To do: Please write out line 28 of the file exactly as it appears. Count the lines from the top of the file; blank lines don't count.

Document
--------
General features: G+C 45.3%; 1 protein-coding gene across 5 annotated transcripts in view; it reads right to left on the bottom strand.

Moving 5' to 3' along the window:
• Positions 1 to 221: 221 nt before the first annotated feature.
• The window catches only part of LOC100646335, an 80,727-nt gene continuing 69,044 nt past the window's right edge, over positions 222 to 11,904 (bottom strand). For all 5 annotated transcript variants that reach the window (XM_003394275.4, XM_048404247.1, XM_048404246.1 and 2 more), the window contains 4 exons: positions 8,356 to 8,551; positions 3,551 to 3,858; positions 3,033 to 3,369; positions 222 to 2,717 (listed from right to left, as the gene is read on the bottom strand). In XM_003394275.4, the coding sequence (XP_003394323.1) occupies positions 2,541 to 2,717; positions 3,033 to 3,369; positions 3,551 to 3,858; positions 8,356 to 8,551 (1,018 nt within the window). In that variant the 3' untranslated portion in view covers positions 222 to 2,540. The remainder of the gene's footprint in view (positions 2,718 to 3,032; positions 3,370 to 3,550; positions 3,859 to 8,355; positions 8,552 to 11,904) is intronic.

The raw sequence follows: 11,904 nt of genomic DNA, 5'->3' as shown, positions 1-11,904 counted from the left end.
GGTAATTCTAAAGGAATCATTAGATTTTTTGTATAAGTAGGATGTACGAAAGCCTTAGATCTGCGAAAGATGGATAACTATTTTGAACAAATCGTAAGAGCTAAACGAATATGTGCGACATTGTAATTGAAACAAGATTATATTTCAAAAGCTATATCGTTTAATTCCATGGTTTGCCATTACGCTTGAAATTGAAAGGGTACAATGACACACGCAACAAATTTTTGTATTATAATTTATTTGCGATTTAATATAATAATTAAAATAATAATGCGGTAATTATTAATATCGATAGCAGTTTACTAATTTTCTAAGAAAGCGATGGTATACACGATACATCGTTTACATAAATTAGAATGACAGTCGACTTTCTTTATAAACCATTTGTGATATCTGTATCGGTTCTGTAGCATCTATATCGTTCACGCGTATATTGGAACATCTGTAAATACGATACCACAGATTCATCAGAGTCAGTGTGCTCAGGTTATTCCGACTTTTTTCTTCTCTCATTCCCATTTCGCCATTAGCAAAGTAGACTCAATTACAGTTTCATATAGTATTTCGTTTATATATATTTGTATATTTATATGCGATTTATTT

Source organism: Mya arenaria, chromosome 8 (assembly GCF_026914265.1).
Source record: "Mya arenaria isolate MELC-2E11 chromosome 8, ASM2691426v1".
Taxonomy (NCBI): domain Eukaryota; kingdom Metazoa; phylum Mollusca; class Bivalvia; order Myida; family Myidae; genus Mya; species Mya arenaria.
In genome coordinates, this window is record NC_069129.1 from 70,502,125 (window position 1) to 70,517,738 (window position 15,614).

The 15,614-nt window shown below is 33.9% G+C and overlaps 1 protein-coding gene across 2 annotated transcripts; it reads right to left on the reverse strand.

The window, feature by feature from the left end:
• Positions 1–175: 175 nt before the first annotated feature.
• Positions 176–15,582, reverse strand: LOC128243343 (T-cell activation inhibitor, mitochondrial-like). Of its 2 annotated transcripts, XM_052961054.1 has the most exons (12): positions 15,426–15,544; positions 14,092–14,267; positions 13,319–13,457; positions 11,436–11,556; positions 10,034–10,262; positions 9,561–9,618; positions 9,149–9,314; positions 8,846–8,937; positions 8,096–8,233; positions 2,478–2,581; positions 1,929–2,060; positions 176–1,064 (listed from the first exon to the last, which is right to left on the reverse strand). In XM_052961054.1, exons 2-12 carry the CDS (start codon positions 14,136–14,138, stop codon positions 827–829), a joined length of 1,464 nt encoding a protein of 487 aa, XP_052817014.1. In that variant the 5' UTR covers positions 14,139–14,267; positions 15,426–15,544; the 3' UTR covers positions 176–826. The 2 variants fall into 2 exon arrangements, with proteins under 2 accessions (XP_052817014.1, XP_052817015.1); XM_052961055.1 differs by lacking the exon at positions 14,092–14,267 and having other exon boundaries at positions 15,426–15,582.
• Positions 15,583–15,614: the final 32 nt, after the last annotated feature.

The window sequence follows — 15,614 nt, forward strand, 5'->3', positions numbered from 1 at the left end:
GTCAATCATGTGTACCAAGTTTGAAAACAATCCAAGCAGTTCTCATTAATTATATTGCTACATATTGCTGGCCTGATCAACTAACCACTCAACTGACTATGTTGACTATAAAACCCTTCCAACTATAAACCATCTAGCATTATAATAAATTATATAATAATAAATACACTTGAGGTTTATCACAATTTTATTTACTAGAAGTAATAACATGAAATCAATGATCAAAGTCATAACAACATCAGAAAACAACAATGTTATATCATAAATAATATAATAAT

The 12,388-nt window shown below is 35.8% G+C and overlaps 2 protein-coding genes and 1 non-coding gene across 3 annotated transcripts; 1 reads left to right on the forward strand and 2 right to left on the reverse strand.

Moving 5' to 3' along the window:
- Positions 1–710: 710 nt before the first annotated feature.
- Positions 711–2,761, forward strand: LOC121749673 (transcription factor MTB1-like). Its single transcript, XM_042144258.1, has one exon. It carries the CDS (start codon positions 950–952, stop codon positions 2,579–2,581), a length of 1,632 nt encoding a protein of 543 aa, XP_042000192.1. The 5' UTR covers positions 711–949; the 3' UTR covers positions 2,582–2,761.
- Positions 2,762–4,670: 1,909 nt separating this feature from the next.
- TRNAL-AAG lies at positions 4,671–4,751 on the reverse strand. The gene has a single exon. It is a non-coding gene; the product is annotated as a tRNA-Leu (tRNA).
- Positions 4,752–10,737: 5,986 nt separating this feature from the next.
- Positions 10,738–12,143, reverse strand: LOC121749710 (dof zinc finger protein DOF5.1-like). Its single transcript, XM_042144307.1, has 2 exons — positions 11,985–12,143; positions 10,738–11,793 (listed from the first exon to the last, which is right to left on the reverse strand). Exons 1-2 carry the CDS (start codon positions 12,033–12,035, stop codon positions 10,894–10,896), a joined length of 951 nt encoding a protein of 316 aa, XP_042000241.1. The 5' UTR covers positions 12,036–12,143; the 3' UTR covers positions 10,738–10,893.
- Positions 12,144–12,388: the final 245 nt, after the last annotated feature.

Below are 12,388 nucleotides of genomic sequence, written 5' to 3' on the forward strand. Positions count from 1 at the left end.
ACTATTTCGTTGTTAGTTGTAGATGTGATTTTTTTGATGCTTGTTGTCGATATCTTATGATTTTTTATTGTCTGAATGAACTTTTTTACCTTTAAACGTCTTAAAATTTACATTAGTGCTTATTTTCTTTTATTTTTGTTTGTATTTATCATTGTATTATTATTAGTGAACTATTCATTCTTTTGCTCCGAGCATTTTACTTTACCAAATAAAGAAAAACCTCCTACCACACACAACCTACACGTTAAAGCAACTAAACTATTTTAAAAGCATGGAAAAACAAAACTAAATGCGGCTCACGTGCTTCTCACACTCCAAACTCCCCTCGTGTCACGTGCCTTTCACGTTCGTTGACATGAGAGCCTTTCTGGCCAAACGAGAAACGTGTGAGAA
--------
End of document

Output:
ACTATTTCGTTGTTAGTTGTAGATGTGATTTTTTTGATGCTTGTTGTCGATATCTTATGATTTTTTATTGTCTGAATGAACTTTTTTACCTTTAAACGTCTTAAAATTTACATTAGTGCTTATTTTCTTTTATTTTTGTTTGTATTTATCATTGTATTATTATTAGTGAACTATTCATTCTTTTGCTCCGAGCATTTTACTTTACCAAATAAAGAAAAACCTCCTACCACACACAACCTACACGTTAAAGCAACTAAACTATTTTAAAAGCATGGAAAAACAAAACTAAATGCGGCTCACGTGCTTCTCACACTCCAAACTCCCCTCGTGTCACGTGCCTTTCACGTTCGTTGACATGAGAGCCTTTCTGGCCAAACGAGAAACGTGTGAGAA